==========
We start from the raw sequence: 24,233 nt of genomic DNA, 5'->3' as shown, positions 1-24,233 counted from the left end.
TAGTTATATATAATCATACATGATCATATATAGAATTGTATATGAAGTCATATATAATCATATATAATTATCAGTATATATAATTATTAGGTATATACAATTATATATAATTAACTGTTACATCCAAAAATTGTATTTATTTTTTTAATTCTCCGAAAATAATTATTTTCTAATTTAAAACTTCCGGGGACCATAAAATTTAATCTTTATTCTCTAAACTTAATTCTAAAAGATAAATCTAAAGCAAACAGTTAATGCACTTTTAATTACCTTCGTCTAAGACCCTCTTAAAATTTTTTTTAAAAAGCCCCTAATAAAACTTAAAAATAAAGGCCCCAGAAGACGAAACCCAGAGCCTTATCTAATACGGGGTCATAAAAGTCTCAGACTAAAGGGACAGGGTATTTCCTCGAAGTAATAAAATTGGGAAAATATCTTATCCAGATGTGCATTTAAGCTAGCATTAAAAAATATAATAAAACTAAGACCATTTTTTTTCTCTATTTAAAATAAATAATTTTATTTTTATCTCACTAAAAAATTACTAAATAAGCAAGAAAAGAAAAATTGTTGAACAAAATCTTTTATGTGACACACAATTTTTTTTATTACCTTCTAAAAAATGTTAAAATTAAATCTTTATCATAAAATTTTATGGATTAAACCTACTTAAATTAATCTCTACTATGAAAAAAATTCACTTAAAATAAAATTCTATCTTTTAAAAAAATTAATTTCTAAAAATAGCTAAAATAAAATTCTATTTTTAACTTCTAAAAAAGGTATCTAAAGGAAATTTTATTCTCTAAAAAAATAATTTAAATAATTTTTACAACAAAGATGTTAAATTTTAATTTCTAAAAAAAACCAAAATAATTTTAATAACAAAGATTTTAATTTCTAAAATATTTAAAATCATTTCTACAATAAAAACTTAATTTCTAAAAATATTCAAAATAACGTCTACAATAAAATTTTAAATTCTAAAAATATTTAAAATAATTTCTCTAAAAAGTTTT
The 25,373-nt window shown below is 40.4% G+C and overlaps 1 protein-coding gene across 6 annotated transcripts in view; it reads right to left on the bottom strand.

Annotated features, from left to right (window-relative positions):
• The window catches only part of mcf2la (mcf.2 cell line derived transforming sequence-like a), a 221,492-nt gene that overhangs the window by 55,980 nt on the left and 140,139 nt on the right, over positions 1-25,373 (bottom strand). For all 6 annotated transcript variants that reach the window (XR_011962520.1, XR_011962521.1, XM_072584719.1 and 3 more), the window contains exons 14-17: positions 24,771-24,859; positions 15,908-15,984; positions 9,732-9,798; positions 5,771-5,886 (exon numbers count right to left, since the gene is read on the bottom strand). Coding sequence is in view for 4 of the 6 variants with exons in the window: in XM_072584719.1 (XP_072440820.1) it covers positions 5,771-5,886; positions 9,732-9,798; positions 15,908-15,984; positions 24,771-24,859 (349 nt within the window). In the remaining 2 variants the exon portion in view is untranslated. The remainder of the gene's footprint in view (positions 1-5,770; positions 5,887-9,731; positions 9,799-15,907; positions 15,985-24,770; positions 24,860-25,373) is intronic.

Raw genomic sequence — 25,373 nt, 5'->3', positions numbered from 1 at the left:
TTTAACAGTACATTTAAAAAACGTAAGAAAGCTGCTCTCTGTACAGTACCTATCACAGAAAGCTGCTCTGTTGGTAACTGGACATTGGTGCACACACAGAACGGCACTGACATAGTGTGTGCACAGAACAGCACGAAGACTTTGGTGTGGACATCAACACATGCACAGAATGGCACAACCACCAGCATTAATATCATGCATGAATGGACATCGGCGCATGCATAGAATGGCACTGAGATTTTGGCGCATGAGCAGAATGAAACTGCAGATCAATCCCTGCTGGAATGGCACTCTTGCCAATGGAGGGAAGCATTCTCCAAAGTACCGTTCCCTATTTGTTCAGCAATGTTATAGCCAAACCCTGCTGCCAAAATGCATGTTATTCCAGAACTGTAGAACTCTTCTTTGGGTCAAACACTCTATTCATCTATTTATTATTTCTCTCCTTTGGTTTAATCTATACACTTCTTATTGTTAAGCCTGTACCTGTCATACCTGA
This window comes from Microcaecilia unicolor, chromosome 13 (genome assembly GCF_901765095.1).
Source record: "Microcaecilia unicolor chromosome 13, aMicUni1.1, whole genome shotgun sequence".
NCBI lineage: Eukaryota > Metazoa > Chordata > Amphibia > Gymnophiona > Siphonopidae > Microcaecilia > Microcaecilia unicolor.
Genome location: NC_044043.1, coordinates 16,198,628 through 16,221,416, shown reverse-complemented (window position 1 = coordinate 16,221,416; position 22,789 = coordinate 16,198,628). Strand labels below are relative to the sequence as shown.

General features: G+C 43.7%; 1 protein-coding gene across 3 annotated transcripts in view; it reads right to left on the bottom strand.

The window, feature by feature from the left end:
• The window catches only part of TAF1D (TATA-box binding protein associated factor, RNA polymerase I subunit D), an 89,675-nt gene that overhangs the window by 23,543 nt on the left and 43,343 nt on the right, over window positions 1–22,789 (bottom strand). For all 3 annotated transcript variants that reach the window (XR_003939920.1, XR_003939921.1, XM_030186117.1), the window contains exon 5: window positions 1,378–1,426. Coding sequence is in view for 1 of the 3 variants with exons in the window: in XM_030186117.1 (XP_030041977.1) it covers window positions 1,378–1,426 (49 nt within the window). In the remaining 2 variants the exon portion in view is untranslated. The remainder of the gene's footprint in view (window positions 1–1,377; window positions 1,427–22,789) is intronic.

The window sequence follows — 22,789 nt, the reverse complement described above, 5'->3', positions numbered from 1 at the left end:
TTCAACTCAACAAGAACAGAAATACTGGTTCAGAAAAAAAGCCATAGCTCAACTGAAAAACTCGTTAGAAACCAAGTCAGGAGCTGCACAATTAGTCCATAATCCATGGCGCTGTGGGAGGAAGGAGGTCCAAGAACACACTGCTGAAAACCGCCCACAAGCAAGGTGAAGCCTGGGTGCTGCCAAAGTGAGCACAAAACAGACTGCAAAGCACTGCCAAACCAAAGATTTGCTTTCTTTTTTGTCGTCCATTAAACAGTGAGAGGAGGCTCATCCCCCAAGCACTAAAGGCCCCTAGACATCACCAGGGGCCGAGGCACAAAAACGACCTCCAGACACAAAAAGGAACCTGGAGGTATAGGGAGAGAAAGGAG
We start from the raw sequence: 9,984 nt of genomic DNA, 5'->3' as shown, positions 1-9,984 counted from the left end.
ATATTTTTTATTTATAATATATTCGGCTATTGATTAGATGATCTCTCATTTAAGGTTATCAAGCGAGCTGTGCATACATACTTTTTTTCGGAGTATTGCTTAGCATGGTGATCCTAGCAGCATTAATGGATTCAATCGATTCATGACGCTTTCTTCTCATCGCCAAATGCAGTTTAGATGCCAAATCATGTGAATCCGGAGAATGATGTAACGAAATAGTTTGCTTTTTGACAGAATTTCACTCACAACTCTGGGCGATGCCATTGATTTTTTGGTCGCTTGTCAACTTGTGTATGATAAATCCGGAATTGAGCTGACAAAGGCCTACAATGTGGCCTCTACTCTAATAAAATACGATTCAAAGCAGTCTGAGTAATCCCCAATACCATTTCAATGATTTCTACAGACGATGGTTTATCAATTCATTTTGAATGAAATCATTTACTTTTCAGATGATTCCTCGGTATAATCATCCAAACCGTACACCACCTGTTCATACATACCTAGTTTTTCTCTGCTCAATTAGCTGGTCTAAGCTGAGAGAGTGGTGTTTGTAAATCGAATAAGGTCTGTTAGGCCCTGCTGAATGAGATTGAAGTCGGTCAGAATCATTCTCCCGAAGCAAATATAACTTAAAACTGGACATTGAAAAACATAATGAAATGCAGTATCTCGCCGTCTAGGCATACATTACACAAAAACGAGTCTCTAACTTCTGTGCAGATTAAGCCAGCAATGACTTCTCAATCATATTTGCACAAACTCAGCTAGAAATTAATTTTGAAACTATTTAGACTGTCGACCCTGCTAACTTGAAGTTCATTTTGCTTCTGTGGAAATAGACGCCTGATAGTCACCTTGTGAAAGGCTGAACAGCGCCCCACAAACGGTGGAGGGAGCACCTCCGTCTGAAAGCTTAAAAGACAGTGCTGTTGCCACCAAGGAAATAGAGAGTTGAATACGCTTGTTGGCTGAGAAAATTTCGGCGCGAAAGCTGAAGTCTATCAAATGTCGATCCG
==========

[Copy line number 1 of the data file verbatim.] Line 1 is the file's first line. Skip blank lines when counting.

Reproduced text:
We start from the raw sequence: 24,233 nt of genomic DNA, 5'->3' as shown, positions 1-24,233 counted from the left end.